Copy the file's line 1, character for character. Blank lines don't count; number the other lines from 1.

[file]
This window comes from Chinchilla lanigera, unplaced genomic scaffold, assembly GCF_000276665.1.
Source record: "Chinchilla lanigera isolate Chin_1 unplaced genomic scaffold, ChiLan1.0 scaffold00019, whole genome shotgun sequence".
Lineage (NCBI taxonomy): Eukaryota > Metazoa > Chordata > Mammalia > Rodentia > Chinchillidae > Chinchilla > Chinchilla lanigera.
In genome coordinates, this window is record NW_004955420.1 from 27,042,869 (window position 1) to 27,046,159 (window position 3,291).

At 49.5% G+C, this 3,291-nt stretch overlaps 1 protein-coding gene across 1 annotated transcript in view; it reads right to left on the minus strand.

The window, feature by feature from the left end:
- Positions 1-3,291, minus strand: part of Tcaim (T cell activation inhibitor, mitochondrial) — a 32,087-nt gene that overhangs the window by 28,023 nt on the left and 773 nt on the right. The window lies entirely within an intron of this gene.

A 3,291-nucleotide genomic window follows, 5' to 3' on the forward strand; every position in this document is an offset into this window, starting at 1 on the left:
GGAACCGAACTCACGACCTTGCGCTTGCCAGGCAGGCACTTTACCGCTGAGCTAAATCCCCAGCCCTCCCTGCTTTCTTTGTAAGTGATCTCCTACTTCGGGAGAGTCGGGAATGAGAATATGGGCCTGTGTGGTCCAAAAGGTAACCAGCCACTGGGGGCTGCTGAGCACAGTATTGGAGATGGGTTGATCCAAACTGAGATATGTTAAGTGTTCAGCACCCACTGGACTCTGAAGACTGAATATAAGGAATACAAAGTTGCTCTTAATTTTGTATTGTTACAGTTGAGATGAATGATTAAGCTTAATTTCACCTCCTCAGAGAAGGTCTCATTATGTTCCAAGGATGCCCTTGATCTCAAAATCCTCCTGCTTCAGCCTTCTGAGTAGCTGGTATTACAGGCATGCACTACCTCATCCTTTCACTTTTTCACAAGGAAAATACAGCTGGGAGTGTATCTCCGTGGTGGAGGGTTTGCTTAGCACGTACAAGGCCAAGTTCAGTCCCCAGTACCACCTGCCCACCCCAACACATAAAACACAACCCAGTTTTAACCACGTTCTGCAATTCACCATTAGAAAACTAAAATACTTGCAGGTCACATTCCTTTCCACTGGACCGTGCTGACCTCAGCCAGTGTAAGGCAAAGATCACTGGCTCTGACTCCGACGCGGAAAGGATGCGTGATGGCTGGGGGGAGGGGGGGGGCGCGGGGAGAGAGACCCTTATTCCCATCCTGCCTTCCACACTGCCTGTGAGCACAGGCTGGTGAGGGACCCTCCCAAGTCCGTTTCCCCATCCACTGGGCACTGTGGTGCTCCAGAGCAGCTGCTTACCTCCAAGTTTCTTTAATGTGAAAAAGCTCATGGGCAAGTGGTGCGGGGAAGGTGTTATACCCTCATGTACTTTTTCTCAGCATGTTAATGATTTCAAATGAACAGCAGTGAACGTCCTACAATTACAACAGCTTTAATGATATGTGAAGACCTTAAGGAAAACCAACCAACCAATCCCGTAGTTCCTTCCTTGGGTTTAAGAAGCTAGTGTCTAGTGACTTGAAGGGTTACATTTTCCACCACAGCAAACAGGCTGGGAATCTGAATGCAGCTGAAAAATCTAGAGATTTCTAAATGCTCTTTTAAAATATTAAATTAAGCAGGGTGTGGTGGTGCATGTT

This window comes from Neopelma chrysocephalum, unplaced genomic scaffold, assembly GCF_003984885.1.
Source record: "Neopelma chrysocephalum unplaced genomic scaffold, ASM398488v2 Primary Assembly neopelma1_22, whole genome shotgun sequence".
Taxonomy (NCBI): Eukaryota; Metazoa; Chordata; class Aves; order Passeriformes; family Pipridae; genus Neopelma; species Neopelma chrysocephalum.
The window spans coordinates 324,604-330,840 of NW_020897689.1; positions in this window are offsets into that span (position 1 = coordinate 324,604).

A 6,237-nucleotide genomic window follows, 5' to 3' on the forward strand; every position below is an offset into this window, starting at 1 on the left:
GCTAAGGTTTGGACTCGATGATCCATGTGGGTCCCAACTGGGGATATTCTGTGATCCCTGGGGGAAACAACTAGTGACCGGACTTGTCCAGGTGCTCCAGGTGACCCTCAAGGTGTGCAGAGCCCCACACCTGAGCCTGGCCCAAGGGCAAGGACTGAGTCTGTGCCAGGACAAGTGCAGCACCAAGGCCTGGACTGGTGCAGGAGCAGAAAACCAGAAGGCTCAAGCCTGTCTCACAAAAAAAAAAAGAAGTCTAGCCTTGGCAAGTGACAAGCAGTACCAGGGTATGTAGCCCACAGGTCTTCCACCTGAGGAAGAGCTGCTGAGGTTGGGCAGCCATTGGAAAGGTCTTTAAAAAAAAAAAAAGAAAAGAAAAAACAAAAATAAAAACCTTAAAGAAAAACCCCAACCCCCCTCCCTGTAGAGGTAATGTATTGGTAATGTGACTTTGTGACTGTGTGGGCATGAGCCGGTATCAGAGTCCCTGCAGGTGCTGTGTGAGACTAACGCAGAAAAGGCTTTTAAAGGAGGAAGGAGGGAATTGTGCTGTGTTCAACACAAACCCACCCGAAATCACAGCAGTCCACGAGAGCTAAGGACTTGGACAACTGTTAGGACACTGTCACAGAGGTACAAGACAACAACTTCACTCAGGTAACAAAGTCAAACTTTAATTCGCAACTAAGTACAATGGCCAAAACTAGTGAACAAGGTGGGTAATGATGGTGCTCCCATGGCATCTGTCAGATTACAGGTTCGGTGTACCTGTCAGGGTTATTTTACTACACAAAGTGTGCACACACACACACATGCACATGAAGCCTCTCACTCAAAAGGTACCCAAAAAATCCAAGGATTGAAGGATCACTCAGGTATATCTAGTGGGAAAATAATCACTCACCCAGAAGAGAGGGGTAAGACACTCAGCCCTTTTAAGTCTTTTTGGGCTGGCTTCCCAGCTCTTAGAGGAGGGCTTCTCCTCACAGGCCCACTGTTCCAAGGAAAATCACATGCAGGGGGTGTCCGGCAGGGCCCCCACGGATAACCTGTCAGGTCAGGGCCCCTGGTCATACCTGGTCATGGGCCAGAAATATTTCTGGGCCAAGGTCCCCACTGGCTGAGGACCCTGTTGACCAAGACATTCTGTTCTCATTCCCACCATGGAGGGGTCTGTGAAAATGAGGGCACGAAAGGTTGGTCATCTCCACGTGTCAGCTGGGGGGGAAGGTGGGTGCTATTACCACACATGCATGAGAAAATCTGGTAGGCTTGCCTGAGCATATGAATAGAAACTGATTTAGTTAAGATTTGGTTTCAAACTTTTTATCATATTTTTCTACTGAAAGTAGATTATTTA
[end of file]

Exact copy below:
This window comes from Chinchilla lanigera, unplaced genomic scaffold, assembly GCF_000276665.1.